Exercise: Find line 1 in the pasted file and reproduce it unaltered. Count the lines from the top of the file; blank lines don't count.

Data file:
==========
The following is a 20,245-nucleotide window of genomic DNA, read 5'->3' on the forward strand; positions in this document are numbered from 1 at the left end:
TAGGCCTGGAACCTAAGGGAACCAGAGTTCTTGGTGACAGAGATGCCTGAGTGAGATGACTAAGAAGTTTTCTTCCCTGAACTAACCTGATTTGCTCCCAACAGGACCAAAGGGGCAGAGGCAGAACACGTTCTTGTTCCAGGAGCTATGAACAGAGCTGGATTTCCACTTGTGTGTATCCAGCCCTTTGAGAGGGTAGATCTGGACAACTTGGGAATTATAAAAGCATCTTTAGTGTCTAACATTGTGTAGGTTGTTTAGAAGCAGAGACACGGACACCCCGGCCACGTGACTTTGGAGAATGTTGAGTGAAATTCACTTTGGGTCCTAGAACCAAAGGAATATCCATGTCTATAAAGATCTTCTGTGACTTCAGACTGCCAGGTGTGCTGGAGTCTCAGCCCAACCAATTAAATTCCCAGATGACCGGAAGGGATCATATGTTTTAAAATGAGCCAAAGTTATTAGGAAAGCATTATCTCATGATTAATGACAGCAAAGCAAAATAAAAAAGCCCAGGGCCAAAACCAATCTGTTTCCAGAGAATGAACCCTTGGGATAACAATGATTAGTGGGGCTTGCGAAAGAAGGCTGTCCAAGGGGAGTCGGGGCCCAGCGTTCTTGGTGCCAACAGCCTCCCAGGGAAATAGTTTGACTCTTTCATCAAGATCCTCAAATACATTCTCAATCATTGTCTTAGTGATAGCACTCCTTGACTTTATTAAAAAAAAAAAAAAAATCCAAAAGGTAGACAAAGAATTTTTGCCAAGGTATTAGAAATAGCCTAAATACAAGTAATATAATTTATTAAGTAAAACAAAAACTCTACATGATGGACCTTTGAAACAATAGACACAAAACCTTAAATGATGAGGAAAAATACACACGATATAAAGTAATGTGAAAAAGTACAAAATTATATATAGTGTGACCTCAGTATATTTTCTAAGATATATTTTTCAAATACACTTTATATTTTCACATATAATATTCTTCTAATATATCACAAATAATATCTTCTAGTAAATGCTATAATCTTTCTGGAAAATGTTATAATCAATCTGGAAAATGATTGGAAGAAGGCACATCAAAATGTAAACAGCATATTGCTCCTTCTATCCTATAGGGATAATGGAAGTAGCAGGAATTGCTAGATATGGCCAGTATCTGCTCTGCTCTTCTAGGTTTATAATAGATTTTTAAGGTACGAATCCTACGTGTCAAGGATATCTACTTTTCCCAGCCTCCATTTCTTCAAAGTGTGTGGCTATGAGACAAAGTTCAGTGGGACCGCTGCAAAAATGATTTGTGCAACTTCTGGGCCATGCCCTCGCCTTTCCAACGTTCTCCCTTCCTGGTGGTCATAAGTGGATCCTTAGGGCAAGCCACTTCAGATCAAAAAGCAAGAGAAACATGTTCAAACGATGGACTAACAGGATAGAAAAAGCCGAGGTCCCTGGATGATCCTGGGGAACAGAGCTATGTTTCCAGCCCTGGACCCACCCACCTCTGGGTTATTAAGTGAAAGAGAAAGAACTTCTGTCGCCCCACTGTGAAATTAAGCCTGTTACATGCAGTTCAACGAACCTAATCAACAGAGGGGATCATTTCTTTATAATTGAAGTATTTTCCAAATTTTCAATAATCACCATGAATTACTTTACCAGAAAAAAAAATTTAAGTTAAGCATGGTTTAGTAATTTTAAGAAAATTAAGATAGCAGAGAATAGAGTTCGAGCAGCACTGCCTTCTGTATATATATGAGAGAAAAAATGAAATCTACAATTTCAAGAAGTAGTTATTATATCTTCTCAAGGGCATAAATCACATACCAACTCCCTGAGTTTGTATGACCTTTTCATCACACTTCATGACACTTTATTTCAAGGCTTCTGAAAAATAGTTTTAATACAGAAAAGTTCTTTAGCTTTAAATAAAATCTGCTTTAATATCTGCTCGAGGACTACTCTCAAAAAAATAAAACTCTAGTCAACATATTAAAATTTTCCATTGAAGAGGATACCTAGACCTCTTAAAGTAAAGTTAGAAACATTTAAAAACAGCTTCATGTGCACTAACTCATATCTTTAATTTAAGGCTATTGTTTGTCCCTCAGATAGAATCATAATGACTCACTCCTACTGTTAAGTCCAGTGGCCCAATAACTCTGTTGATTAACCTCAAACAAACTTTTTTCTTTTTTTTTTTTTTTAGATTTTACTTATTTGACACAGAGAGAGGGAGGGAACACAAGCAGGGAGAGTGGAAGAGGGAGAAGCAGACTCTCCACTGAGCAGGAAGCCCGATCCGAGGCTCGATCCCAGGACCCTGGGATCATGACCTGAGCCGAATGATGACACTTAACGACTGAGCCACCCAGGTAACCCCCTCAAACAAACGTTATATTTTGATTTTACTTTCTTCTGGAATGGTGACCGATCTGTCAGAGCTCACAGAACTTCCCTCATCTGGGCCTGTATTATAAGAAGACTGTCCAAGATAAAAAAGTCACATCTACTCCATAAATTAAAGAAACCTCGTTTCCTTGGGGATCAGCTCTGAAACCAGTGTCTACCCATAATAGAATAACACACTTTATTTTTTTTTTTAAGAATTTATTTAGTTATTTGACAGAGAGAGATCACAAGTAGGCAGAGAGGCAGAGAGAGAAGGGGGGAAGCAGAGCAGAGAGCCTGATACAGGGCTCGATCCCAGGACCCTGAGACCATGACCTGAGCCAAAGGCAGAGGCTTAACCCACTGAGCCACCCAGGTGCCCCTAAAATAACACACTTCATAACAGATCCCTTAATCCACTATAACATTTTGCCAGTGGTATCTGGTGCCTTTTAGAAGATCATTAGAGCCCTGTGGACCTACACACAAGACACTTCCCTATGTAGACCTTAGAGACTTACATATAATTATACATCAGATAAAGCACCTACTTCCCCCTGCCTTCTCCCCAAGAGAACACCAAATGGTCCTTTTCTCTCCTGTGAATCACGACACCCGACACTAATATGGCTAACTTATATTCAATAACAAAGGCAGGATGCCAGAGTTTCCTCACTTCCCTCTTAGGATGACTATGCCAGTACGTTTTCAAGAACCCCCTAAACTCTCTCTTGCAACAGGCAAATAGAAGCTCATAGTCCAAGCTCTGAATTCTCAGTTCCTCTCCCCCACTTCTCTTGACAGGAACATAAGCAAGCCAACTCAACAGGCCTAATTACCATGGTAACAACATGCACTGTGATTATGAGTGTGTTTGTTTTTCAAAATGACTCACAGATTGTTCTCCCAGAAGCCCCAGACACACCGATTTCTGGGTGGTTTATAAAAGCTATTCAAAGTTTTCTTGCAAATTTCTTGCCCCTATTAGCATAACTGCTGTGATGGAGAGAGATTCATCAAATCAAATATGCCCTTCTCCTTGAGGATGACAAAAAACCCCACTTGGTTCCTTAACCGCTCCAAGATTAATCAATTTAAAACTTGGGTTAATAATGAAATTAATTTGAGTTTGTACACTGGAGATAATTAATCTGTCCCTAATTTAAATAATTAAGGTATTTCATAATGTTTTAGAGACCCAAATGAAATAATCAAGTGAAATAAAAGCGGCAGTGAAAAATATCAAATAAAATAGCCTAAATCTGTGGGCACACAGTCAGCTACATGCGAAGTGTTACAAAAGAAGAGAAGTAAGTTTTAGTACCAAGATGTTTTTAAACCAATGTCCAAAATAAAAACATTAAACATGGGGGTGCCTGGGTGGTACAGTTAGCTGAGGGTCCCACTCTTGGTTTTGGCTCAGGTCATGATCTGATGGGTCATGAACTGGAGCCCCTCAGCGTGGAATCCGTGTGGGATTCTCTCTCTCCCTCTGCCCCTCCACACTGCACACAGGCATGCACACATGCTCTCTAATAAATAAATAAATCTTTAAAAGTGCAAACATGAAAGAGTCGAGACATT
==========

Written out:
The following is a 20,245-nucleotide window of genomic DNA, read 5'->3' on the forward strand; positions in this document are numbered from 1 at the left end: